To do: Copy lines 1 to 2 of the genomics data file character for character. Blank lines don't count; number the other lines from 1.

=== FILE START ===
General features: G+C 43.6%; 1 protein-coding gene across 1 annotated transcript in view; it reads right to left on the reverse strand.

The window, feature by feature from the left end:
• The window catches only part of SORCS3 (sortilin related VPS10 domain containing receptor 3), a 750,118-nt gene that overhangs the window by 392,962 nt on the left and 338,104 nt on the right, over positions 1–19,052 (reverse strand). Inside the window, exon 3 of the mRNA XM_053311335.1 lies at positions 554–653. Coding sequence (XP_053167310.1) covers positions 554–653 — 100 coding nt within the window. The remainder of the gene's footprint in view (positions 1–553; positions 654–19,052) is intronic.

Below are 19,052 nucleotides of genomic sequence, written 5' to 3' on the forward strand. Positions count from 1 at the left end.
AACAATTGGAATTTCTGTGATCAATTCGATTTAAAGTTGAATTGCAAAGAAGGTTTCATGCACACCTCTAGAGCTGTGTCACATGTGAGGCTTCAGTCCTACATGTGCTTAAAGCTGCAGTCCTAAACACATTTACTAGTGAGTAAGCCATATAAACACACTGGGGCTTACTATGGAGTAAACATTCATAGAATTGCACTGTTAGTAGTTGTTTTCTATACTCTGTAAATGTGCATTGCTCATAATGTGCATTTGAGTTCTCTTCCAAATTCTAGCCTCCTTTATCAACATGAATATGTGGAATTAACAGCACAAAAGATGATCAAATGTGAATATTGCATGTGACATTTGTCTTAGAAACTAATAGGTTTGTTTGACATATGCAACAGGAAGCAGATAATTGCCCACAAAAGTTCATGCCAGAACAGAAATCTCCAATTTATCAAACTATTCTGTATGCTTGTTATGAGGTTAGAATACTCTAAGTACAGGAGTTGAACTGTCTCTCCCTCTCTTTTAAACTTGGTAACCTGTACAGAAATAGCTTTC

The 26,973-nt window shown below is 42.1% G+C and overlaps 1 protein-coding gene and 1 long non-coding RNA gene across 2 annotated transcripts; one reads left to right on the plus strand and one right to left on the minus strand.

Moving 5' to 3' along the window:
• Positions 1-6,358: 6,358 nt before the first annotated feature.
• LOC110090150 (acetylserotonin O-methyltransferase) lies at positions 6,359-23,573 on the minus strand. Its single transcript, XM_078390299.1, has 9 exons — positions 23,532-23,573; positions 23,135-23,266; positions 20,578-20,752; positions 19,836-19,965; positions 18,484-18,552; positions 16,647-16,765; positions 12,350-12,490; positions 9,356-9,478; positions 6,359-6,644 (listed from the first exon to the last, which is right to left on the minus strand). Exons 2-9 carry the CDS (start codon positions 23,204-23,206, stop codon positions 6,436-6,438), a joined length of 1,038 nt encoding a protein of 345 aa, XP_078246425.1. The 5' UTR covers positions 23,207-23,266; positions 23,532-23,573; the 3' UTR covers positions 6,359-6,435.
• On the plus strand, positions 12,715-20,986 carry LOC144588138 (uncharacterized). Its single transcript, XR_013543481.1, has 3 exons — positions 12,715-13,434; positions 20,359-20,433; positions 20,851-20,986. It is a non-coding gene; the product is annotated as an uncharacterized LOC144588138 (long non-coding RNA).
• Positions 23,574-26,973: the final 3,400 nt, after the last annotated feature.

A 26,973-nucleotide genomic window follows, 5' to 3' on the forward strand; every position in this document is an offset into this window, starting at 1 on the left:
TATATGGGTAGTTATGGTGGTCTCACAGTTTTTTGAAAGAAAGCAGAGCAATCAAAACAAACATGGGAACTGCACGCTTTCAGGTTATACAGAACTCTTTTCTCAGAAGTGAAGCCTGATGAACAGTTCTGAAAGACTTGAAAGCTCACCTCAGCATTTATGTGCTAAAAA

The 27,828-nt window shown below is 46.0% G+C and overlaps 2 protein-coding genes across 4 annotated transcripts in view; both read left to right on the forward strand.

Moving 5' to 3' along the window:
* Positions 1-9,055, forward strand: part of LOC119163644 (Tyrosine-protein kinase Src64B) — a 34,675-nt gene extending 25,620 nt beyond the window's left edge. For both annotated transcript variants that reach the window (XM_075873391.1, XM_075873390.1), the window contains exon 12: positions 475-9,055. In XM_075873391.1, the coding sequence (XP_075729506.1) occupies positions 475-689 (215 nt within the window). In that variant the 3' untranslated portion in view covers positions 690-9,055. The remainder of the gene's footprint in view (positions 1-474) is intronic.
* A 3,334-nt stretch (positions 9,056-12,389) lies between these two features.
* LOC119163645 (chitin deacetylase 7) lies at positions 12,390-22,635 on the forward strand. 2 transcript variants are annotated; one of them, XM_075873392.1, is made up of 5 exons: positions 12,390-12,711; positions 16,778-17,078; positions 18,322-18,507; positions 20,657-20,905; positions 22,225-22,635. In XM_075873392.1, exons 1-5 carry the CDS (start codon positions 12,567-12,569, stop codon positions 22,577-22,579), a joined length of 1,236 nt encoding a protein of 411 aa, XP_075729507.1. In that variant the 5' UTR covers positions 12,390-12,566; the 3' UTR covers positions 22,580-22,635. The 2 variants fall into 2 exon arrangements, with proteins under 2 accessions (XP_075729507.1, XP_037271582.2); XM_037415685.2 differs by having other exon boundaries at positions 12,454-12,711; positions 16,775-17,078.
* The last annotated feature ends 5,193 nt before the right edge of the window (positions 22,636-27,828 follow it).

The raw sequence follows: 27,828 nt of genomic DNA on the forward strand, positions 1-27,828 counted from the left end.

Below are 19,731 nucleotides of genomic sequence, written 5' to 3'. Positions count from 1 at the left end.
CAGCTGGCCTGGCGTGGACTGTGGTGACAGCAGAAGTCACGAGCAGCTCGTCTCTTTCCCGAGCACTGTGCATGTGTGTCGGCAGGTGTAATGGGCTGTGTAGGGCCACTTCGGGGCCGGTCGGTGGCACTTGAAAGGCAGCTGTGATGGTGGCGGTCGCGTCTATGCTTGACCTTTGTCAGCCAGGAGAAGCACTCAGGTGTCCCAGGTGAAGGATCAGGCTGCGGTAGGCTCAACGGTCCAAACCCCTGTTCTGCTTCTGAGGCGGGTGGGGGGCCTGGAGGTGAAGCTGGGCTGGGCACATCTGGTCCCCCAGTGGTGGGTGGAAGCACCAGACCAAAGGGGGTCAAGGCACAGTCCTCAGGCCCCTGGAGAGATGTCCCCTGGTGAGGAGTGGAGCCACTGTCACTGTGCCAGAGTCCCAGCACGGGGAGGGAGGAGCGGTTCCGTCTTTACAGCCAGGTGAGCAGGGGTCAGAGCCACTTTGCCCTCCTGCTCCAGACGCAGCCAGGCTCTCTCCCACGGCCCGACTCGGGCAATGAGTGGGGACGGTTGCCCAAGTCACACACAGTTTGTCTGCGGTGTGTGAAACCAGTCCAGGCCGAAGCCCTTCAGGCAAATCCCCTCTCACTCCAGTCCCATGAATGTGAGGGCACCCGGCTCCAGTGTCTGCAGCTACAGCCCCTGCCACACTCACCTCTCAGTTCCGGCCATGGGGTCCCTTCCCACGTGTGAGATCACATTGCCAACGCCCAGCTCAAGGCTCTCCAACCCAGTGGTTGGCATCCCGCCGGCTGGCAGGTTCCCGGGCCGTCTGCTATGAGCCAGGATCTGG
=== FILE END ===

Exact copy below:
General features: G+C 43.6%; 1 protein-coding gene across 1 annotated transcript in view; it reads right to left on the reverse strand.

The window, feature by feature from the left end: